Guest More than 1 year ago
I absolutely love Evelina! I have found it entertaining from cover to cover more than once. Because of the epistolary form, the reader is able to understand the thoughts of Evelina in a way that Jane Austen never managed to do. Evelina's story is also an interesting window into the customs and etiquette of 18th century society.
Guest More than 1 year ago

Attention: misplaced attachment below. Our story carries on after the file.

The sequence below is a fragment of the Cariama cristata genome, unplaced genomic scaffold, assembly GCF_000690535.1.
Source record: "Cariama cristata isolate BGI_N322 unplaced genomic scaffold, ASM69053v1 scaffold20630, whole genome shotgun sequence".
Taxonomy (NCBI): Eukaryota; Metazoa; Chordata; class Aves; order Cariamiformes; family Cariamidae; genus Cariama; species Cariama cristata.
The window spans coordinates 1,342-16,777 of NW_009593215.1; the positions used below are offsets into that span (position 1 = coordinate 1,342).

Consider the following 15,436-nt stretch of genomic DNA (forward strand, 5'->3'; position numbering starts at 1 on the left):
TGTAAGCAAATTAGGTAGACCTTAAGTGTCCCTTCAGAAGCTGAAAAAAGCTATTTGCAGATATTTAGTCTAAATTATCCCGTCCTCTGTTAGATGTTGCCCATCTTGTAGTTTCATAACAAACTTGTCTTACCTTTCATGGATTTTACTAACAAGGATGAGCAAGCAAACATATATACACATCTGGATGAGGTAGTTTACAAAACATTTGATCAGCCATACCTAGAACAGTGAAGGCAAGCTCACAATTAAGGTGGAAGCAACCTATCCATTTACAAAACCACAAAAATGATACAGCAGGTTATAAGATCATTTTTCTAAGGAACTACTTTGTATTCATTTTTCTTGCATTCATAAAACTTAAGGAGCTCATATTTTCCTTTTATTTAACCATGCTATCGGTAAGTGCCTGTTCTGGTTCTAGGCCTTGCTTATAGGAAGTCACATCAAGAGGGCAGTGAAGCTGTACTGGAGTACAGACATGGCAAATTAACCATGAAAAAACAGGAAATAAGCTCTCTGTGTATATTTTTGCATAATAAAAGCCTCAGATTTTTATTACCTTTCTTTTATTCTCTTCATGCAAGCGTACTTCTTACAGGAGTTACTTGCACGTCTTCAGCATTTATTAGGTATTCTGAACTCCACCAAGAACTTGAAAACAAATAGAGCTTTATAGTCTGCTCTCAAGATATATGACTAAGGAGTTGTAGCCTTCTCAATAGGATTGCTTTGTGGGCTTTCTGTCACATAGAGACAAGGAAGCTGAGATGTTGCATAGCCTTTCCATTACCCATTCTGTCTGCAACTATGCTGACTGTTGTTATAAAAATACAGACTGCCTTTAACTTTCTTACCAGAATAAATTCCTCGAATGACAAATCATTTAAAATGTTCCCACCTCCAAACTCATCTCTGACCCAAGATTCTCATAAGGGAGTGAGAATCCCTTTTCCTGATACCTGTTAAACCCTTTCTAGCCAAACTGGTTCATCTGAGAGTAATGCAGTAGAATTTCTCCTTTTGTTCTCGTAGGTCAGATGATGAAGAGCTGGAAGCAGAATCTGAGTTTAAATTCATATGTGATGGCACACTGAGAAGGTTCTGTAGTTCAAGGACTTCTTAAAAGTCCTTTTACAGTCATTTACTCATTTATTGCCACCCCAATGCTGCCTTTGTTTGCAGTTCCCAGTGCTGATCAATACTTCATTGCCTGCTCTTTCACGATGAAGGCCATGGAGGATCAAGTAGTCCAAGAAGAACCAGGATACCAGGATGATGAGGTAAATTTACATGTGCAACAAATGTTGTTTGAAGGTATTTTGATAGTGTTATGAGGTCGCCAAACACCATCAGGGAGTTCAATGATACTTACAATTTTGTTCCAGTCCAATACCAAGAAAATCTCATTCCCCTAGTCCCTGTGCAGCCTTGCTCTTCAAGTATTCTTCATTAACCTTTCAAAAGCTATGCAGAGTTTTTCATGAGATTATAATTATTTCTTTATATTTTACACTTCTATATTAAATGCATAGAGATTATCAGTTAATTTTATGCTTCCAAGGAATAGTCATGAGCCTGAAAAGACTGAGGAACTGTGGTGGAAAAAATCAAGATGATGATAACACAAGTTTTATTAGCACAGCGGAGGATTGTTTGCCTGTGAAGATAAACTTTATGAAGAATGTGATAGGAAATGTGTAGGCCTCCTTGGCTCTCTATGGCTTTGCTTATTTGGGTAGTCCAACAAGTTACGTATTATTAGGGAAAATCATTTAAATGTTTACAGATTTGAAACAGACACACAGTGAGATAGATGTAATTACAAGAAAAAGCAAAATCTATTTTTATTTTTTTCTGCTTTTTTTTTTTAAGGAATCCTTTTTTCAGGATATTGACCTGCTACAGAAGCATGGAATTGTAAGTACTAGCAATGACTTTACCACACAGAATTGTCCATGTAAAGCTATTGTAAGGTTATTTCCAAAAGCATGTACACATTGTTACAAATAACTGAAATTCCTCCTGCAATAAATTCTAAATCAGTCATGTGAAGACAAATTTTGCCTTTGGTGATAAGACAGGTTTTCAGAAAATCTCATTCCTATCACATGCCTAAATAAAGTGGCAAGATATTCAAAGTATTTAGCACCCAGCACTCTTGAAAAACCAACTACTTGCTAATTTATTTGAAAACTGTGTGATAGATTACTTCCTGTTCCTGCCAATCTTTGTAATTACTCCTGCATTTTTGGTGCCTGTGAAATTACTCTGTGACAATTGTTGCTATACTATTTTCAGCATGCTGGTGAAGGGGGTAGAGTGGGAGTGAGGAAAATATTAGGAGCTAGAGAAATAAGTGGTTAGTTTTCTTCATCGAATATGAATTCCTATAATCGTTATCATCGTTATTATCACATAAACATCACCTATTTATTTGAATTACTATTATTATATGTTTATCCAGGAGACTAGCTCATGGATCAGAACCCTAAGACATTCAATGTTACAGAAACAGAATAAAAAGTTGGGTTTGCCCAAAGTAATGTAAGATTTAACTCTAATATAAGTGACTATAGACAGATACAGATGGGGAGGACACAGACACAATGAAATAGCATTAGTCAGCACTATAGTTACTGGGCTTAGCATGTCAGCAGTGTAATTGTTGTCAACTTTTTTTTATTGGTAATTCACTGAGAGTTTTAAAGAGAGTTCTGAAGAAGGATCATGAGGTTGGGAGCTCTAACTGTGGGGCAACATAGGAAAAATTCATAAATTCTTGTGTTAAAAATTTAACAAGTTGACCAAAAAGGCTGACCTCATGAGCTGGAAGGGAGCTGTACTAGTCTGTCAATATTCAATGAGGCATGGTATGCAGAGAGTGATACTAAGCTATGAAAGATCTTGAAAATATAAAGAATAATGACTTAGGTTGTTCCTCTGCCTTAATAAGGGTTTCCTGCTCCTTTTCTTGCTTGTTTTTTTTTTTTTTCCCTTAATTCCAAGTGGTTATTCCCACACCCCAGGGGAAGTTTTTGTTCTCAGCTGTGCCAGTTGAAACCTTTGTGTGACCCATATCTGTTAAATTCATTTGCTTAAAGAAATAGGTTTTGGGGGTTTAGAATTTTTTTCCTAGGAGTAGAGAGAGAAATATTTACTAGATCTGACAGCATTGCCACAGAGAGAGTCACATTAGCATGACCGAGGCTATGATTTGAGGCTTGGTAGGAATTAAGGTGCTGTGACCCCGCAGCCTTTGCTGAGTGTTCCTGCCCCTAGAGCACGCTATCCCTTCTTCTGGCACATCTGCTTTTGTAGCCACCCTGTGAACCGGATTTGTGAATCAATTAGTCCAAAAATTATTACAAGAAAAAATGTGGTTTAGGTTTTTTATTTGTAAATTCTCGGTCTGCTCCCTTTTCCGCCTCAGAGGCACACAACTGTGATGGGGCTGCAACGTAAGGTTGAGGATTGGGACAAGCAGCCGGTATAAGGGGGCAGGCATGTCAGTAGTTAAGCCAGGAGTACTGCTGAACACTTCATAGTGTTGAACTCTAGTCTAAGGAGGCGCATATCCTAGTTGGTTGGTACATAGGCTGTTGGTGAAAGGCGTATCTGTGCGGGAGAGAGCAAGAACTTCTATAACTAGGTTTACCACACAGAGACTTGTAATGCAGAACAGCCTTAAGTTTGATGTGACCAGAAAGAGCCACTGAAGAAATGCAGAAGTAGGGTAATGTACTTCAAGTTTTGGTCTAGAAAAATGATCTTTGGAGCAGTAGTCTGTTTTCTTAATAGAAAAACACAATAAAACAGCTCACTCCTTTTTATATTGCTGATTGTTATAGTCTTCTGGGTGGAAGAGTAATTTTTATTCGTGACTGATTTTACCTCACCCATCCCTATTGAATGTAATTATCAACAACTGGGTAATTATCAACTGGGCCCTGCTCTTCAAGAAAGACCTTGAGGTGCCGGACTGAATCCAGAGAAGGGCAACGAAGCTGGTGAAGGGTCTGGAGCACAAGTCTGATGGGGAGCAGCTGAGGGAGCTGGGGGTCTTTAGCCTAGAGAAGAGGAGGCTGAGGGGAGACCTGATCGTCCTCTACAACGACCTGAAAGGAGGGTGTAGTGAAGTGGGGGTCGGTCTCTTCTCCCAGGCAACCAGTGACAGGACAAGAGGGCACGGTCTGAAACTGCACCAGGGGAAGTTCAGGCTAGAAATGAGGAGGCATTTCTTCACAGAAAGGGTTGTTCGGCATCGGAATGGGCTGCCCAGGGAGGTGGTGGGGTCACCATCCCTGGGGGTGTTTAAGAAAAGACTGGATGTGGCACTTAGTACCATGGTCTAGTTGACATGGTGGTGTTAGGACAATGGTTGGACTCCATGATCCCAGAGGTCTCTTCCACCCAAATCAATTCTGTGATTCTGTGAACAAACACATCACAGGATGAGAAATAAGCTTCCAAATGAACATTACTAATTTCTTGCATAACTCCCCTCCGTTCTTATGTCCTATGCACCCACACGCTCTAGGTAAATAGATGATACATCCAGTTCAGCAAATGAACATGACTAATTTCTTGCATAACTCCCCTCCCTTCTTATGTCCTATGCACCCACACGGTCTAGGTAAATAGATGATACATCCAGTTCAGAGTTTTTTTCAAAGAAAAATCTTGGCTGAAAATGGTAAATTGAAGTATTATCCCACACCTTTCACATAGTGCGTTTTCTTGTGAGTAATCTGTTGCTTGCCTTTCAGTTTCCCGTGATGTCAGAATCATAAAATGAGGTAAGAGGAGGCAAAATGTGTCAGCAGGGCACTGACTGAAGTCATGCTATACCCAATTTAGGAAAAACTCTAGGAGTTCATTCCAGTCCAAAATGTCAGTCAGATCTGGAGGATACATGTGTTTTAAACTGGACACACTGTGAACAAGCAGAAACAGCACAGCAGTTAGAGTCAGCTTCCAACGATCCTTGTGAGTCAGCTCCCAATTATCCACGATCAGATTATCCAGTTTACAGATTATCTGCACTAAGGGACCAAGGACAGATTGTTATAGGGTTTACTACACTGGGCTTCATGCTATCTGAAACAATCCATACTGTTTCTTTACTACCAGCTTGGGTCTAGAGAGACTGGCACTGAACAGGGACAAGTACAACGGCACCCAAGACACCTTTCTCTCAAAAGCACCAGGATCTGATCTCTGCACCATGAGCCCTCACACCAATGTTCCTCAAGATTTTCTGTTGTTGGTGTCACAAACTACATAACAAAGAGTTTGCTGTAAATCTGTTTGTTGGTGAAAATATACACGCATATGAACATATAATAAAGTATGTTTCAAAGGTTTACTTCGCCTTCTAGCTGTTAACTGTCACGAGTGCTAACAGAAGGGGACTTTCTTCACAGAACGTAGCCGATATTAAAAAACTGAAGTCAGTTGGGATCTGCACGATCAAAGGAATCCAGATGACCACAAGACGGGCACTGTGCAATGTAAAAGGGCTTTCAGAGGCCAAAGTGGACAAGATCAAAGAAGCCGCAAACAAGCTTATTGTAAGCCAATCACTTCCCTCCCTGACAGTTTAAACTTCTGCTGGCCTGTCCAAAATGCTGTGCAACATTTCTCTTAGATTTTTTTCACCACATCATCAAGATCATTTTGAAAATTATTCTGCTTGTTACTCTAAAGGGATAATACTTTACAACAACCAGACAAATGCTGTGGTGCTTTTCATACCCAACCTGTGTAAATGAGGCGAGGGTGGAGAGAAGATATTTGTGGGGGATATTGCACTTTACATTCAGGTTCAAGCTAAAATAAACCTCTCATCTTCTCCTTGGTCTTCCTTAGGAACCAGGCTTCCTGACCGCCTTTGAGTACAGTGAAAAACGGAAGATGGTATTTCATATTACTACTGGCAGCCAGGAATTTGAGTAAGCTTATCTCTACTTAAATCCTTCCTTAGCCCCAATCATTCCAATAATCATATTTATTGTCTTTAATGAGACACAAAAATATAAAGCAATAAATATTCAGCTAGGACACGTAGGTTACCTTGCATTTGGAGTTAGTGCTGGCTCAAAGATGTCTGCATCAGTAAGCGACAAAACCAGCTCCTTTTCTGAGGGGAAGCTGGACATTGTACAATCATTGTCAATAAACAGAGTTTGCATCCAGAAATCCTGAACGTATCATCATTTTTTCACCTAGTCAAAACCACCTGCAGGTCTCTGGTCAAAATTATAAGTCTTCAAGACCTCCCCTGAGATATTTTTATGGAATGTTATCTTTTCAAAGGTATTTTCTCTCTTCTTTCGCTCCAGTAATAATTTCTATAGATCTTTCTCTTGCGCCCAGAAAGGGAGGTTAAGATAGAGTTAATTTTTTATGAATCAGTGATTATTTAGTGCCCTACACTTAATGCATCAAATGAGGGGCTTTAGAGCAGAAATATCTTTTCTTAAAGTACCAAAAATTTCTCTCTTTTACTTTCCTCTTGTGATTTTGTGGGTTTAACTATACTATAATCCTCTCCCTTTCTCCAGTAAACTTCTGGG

Fanny Burney is a witty precursor to Jane Austen, and any who love Austen's work will love Burney's even more. Evelina is a charming and funny story. It is an epistolary novel, which may discourage some readers. However, it does not drag, as many other epistolary novels do. Action, humor, and suspense fill the novel. However, for a more traditional novel, read Cecelia by Burney. Do not be afraid of its length, for it is worth every minute of it. Camilla also is good, though not quite as enjoyable as Cecelia.